By Pat Foster-Turley
February 24, 2023
Like most of my friends, I try to attract birds to my backyard and keep some key concepts in mind. Birds are most likely to visit if you provide them with supplemental food (i.e. bird feeders); a source of water (preferably a fountain or something with moving water); habitat to hide, roost and nest in (trees, shrubs, nest boxes, etc.); native plants to forage from (seeds, insects, fruit, etc.) and hopefully a pesticide-free environment. Here on Amelia Island, my own bird feeders, bird baths and yard don’t attract much more than common cardinals, titmice, chickadees, and doves, but these still provide me with some bird-watching pleasure.
But wow, a whole world of people out there take backyard birding to another dimension. On a recent visit to Gainesville, I learned from my birding friend Karen Brown about the Alachua Audubon Society’s Annual Backyard Birding event and I was all in. So, one Saturday morning I donned my wristband showing I had paid the minimal entrance fee, I took a map showing a handful of homes open for viewing, and off I went.
The homes I visited all showcased the basic concepts of food, water, habitat, native plants, etc. but each had its own special wrinkle on this theme. At one home, homeowner Jonathan Varol was eager to show us the beautiful water feature he had built, complete with a waterfall and pond with live native plants, surrounded by well-stocked bird feeders and tall trees in the background with a hawk nest. But, actually, I was more interested in Jonathan’s “catio” that he had built to enable his five cats to access the outdoors through a raised bridge/tunnel leading to a large caged enclosure where the cats could harmlessly watch the birds that Jonathan attracted.
At the home of Anne Casella, I joined a dozen or more birders to watch the birds flitting to and from her many feeders. Here the take-home message was planting many bird-friendly native plants to supplement the habitat provided by the woods surrounding her home. And, like many of the people participating in this event, Anne was happy to share her own special recipes for bird-attracting foods that she prepares herself. Their mixtures bring in lots of interesting birds like Baltimore orioles, tanagers, warblers, indigo buntings and other birds not often seen on Amelia Island.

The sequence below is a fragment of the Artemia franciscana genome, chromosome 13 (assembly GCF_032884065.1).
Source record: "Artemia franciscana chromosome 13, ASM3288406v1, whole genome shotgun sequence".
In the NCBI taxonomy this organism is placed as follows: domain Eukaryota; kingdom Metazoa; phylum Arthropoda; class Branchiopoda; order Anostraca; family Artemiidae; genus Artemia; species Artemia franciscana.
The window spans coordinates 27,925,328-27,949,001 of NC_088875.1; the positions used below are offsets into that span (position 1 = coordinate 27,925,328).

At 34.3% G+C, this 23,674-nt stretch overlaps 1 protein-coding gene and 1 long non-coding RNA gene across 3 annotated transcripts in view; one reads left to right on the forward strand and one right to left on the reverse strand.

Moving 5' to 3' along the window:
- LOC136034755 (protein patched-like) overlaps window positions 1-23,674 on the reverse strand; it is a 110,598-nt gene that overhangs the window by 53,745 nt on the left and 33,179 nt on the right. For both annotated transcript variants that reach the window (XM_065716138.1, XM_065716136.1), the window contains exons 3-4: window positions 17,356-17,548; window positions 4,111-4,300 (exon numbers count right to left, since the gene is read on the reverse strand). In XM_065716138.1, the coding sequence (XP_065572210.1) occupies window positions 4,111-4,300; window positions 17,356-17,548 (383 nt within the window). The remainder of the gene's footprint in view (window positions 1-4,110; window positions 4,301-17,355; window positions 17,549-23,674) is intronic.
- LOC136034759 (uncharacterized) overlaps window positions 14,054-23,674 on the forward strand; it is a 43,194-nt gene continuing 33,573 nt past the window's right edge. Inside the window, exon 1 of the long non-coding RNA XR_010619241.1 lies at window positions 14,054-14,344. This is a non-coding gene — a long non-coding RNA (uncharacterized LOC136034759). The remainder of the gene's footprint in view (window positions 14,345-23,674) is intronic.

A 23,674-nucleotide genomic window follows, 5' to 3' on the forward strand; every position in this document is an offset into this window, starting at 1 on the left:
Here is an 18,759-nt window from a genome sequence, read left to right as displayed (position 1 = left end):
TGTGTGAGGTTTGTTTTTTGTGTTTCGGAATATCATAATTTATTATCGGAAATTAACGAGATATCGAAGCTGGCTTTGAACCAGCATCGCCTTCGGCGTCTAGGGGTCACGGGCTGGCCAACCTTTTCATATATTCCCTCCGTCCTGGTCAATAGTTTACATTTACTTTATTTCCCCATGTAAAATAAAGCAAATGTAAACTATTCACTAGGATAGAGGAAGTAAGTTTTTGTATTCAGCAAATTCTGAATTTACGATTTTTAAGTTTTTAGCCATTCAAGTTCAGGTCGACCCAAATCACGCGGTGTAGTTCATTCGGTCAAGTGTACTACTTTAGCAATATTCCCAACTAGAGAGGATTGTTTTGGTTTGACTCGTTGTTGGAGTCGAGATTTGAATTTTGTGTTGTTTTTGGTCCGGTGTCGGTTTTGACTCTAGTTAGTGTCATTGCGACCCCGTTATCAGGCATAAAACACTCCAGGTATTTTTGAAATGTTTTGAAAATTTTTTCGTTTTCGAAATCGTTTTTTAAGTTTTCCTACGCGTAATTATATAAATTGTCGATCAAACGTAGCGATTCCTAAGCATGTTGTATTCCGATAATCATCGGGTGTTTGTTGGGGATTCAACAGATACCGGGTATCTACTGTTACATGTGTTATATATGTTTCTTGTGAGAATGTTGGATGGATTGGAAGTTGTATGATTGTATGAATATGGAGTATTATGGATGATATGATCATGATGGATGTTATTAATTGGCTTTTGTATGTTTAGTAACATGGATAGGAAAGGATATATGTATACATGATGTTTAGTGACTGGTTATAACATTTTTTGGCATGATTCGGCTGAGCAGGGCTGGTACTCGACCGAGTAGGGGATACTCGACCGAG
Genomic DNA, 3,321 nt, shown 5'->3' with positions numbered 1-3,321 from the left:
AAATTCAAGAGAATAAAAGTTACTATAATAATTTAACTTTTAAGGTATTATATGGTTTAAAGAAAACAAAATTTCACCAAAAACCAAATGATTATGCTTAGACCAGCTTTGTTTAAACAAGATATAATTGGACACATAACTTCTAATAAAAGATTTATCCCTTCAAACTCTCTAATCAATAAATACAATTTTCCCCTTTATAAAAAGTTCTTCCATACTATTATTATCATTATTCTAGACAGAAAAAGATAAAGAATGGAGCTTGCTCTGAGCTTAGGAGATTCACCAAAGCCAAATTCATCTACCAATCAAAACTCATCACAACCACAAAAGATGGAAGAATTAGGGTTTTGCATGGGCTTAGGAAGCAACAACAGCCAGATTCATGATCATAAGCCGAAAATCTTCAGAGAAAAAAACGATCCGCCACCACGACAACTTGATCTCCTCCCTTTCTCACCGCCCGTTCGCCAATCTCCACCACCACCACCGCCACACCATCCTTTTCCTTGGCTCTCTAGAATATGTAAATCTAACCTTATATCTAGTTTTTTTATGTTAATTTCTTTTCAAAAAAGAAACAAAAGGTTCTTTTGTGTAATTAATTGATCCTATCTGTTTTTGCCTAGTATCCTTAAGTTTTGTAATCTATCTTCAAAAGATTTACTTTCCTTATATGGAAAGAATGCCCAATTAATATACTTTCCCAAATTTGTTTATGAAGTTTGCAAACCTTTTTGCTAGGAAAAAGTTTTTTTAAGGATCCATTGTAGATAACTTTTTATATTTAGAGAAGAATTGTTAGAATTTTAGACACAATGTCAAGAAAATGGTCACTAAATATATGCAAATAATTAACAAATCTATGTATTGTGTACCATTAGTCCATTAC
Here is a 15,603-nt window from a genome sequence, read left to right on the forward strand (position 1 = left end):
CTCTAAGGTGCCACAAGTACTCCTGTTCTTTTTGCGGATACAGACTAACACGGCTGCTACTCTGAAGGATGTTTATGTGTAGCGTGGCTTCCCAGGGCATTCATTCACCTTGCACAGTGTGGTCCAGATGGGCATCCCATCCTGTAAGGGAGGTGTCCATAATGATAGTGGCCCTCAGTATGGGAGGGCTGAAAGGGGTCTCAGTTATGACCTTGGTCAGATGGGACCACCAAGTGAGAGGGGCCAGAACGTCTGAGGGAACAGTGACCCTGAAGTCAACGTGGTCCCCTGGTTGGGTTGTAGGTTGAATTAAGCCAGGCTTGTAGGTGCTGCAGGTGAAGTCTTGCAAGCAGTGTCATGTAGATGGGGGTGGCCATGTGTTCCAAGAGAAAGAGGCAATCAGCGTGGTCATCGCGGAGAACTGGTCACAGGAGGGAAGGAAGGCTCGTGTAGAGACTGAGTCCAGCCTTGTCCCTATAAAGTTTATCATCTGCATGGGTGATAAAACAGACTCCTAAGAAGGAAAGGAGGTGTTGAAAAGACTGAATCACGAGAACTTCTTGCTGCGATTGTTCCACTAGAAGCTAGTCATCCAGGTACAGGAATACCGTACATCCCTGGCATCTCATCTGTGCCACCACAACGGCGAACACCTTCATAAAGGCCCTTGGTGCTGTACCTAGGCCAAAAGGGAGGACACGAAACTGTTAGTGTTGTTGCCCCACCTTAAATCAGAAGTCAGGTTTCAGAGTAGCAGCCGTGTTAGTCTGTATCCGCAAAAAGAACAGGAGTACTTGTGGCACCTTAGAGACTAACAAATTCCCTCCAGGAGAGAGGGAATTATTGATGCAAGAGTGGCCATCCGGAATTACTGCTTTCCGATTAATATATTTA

When it comes to bird food, however, Winnie Lante was the master chef. She and her partner live in southeast Alachua County, surrounded by woods and open pastures of cattle. And not only do they make their own recipe for bird food, Winnie has a “mealworm farm” and happily showed me her system which takes up a room in their home. She allows the biggest and best of her mealworms to turn into adult beetles, keeps these on a bran substrate where they lay eggs, then scoops out the pupa and puts them in another container of bran, until they reach the mealworm state. She constantly rotates these bins and their contents so she always has fresh live mealworms. Mealworms are a favorite treat for many birds and lizards, but bluebirds are one of her main targets. She calls the roads around her 10-acre farm the “Bluebird Trail” and she and her neighbors have put up 48 bluebird nesting boxes to make them happy.
Many of us have bird baths, but those who add features like fountains and waterfalls that keep water moving are even better. Erik Herrera, another homeowner, has taken this concept to a whole new dimension. Beginning in 2013, Erik has been creating and expanding his “Perch Cove,” a tower that includes recirculating rainwater through various filters and into fountains for birds to perch and drink, surrounded by bird feeders and living plants. All well and good, you say. But wait, this system – the fountains, the plants – is maybe 8 feet above the ground on a tower. A roof over the tower protects the birds from aerial predators, and large baffles protect the birds from below. All of these features combined provide a safe haven for bird visitors that often linger there for many minutes, or even two and a half hours like one catbird did. But Erik is not done yet. While I visited he was in a serious discussion with a water engineer on the tour who recommended ultraviolet light as the next step in the recycled water purification project. You can watch a live cam of Erik’s feeder at www.bird.cam.
Although I found out about this too late, next year I am marking my calendar for the National Audubon Society’s Backyard Bird Count (https://www.audubon.org/conservation/about-great-backyard-bird-count) which happens around this time of year. I may not be as into it as these Gainesville backyard birders, but I can still be part of the action.
And you can too.
Pat Foster-Turley, Ph.D., is a zoologist on Amelia Island. She welcomes your nature questions and observations. [email protected]